One embodiment provides an apparatus and a method of depositing a catalytic layer comprising at least one metal selected from the group consisting of noble metals, semi-noble metals, alloys thereof, and combinations thereof in submicron features formed on a substrate. The catalytic layer provides a surface capable of electron transfer for subsequent deposition and nucleation of a conductive material. Noble metals and semi-noble metals are not readily oxidized, and thus provide a surface capable of electron transfer. Examples of noble metals include gold, silver, platinum, palladium, iridium, rhenium, mercury, ruthenium, and osmium. In one embodiment, the noble metal used comprises palladium or platinum, and most preferably the noble metal comprises palladium. Examples of semi-noble metals include, iron, cobalt, nickel, copper, carbon, aluminum and tungsten. In another embodiment, the semi-noble metal used comprises cobalt, nickel, or tungsten. The catalytic layer may be deposited by electroless deposition, electroplating, or chemical vapor deposition. In one embodiment, the catalytic layer may be deposited in the feature to act as a barrier layer to a subsequently deposited conductive material. In one aspect, the catalytic/barrier layer comprises cobalt, tungsten or combinations thereof. In another embodiment, the catalytic layer may be deposited over a barrier layer. In yet another embodiment, the catalytic layer may be deposited over a seed layer deposited over the barrier layer to act as a “patch” of any discontinuities in the seed layer.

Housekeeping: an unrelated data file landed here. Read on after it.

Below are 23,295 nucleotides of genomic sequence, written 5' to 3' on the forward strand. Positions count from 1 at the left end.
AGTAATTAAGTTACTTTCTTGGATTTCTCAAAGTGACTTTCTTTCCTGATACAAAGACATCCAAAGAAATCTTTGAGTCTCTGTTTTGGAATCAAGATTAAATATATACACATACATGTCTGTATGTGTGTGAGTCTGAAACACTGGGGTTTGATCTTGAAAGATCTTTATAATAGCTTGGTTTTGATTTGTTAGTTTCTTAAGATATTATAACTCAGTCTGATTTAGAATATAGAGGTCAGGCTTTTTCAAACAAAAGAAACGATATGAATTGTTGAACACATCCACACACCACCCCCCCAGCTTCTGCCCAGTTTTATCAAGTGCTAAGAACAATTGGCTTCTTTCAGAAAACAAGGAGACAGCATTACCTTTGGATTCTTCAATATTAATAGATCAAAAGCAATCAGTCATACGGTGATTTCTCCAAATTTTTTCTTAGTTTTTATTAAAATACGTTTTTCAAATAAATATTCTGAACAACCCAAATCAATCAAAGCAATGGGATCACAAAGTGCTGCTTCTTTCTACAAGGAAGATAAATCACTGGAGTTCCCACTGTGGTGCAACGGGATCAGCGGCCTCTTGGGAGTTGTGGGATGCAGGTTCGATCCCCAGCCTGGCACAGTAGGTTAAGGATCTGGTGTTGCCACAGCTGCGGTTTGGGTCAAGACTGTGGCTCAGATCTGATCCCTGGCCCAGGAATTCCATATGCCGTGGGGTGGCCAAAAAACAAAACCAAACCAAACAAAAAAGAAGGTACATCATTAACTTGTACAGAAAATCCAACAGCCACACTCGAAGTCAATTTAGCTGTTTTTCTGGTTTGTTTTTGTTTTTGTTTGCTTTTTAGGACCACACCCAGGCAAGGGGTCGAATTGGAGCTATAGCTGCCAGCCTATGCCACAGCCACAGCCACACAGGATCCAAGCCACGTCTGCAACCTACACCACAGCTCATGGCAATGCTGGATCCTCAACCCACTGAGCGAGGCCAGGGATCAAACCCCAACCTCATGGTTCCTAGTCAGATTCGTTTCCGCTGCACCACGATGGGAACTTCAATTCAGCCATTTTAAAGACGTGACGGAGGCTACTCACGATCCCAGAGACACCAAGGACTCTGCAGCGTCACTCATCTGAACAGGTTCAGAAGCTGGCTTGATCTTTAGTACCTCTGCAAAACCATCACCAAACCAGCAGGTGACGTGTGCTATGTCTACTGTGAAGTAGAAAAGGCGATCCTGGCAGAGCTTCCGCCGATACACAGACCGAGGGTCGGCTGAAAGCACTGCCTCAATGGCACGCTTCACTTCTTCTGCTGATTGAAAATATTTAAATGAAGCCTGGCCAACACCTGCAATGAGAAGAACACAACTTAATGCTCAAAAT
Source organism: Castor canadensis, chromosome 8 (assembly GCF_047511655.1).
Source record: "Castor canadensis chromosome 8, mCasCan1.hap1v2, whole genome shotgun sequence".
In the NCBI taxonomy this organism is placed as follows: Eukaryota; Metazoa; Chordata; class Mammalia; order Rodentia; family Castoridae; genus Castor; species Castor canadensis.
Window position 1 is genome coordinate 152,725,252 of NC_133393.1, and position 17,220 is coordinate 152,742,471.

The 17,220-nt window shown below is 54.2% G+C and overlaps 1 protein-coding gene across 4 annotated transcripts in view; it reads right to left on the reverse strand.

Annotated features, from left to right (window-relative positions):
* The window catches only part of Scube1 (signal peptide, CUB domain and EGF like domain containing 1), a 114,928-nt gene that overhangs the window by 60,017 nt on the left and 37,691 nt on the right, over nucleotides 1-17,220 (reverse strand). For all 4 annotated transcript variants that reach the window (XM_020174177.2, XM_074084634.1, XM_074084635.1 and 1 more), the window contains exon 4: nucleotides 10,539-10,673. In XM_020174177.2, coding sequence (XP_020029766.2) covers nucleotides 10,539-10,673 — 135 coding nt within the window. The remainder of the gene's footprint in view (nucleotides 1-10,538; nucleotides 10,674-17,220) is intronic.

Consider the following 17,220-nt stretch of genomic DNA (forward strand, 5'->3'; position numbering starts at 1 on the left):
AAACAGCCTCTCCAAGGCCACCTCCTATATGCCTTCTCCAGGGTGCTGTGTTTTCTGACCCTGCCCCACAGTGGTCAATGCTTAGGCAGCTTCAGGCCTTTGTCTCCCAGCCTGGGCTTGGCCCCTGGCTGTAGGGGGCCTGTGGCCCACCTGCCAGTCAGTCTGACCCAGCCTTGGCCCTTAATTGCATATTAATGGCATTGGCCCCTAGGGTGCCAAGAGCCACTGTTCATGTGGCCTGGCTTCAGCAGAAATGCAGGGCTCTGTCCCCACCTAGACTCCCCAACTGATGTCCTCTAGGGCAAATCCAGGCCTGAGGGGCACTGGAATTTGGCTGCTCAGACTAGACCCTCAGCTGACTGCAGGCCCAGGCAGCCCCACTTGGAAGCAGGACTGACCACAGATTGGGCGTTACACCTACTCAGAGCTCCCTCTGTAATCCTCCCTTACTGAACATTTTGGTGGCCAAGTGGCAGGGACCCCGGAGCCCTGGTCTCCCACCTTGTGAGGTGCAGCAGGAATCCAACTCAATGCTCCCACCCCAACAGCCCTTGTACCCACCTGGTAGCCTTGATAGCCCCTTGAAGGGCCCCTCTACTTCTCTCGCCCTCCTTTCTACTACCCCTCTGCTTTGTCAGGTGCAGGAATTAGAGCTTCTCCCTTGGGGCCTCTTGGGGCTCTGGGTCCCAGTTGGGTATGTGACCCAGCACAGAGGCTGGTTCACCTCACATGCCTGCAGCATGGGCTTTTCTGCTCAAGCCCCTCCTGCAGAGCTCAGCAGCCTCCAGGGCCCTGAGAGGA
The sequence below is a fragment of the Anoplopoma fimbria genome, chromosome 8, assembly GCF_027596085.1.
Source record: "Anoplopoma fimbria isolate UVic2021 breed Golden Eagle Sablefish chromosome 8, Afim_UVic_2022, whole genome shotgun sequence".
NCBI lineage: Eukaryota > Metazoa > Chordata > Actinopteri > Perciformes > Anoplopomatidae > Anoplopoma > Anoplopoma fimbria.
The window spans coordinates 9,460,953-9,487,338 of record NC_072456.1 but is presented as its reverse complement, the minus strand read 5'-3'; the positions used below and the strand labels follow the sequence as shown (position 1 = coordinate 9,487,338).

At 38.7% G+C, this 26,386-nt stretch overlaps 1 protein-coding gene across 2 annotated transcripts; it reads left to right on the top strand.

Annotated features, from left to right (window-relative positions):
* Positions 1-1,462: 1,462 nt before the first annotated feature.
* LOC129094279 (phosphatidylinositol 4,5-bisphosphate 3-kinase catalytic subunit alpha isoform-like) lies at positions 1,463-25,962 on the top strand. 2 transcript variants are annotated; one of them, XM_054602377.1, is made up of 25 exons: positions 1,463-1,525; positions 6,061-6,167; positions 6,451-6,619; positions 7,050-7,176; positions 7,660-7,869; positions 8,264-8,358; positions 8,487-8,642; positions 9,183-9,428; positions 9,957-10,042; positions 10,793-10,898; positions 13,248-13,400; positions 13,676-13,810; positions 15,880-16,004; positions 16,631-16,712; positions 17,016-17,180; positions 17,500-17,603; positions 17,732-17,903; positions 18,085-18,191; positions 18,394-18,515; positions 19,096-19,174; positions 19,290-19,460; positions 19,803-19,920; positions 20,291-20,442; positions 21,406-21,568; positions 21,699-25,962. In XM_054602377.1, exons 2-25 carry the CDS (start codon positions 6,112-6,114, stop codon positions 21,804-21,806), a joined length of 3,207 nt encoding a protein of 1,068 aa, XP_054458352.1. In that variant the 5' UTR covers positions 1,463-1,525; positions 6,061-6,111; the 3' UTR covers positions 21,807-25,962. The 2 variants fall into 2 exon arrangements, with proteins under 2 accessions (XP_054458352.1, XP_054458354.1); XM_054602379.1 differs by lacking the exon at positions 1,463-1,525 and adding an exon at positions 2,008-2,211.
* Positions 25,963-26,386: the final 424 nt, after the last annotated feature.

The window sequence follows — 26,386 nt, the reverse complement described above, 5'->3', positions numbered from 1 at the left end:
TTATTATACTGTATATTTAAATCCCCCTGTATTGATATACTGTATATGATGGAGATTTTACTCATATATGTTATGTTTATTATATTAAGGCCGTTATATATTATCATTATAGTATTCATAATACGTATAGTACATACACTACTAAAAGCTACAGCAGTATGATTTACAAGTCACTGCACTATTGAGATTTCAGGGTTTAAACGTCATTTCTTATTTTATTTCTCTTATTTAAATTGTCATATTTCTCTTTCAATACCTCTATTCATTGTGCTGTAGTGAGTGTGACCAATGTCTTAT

Once the catalytic layer has been deposited, a conductive material, such as copper, may be deposited over the catalytic layer. In one embodiment, the conductive material is deposited over the catalytic layer by electroless deposition. In another embodiment, the conductive material is deposited over the catalytic layer by electroless deposition followed by electroplating or chemical vapor deposition. In still another embodiment, the conductive material is deposited over the catalytic layer by electroplating. In yet another embodiment, the conductive material is deposited over the catalytic layer by chemical vapor deposition.